5. One-year bar on applications for humanitarian and compassionate consideration
Refused refugee claimants can no longer apply for humanitarian and compassionate consideration for one year following refusal, unless they are invoking best interests of the child arguments or a life-threatening medical condition. Designated Foreign Nationals cannot apply on any ground at all for five years. These changes mean that most people will have no avenue to present compelling humanitarian factors before removal.
Concerns about discourse
The CCR is deeply concerned at the negative way in which refugee claimants are discussed by the government. Making a refugee claim is a legitimate way, in both Canadian and international law, for a person fleeing persecution to seek asylum. Nor is it fair to characterize refused claims as false or abusive. The refugee definition is restrictive and technical. Many people making claims who do not meet the definition nevertheless have a genuine fear of persecution. Their search for protection is genuine. Constant negative references to refugee claimants undermine the independence of Canada’s refugee system and the support of Canadians for those who come to Canada hoping for safety and freedom, and to be treated with dignity.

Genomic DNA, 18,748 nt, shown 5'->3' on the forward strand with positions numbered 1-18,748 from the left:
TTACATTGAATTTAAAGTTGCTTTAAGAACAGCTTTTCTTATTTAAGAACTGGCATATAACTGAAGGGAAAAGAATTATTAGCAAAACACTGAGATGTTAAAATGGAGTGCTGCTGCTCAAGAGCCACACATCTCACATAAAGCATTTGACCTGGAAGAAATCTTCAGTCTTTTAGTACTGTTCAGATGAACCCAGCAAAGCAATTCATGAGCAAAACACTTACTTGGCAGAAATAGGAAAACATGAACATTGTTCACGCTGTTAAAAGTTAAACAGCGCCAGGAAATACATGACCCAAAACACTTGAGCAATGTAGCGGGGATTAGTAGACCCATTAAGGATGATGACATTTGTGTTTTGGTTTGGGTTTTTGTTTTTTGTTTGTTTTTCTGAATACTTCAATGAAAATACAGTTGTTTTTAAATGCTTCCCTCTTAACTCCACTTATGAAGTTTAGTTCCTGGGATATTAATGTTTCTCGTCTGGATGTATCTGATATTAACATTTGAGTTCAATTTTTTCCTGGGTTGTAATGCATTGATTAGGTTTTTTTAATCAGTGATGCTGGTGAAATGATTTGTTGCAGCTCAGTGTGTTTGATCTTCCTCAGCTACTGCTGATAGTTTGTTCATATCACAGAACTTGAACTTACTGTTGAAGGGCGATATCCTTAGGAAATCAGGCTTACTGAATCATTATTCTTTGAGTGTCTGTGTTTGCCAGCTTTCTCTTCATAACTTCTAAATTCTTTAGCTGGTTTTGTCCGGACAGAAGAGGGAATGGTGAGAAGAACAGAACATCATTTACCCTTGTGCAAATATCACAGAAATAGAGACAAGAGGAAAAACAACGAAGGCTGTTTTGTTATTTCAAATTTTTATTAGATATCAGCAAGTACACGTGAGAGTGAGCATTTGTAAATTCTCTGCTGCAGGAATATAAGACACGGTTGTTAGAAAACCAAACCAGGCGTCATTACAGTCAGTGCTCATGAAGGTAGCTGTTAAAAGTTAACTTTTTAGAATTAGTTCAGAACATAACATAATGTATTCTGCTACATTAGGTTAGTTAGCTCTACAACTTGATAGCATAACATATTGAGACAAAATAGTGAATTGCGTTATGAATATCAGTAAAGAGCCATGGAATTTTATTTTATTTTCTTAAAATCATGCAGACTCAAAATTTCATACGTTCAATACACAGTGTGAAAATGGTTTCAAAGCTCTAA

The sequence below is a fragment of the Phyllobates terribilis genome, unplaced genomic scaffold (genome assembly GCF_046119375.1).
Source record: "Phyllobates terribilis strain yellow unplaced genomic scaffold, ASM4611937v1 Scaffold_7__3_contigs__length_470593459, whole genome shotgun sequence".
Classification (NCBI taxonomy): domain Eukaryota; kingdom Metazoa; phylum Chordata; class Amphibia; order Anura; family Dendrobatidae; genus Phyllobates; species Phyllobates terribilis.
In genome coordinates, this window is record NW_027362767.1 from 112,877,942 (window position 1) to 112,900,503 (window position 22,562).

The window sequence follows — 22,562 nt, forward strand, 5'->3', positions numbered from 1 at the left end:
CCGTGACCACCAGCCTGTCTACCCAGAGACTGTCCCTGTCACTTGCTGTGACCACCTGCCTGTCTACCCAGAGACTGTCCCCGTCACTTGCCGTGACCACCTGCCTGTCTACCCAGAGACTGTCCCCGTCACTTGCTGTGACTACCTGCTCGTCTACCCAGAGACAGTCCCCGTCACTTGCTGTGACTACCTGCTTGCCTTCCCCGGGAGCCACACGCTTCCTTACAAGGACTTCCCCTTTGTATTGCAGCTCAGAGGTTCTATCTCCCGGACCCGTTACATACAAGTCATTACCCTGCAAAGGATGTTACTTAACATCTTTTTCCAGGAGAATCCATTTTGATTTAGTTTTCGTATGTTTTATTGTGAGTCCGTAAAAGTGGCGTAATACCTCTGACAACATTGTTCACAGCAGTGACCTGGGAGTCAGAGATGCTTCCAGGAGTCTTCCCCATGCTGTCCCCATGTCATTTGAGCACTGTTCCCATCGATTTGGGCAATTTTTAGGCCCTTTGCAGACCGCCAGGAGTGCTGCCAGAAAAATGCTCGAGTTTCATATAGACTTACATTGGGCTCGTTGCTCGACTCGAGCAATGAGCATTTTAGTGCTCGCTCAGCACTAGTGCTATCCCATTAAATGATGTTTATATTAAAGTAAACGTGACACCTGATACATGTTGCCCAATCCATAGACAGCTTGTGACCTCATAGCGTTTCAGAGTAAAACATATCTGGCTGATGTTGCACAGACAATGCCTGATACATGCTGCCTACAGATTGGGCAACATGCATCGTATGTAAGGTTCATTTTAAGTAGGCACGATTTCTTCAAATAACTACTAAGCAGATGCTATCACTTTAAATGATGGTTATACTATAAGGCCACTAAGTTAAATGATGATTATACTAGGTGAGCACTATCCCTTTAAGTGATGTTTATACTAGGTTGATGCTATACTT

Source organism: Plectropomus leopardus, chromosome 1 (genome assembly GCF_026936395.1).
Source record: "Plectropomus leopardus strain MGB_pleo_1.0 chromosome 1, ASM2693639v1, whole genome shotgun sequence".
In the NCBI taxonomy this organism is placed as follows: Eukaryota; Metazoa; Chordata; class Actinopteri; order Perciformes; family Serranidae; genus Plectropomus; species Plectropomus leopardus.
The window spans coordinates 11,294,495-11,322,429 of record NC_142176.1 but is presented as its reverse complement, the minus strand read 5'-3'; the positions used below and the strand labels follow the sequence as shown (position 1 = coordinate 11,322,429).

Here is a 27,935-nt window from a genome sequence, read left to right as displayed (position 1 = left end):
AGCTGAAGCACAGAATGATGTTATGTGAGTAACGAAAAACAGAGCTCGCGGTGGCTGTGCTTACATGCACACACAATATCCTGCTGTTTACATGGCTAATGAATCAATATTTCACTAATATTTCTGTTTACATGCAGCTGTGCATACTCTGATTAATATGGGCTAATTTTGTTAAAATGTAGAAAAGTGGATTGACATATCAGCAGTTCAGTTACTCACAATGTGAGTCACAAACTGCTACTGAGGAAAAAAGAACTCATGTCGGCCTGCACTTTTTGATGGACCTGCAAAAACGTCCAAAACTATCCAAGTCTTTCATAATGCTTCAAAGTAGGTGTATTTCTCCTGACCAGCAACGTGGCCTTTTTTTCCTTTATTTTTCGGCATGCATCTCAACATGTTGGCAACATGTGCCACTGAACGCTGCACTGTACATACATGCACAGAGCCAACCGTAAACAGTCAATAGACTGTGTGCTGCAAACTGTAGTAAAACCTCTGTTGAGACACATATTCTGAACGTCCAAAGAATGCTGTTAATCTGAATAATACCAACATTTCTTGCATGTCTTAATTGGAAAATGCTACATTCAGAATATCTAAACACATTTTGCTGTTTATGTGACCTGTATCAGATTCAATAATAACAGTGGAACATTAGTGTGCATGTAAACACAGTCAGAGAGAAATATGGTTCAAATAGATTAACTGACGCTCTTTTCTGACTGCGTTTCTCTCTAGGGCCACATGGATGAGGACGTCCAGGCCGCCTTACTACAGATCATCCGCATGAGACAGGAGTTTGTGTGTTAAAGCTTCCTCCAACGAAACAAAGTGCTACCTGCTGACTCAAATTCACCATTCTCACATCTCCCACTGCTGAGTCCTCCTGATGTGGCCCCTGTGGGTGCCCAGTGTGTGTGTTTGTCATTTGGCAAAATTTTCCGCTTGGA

For more information about the changes to the refugee system, see http://ccrweb.ca/en/refugee-reform
Changes to the Refugee System – What C-11 Means
What does it take to win protection? Lessons from the Song Dae Ri case
What does it take to win protection? Lessons from the Song Dae Ri case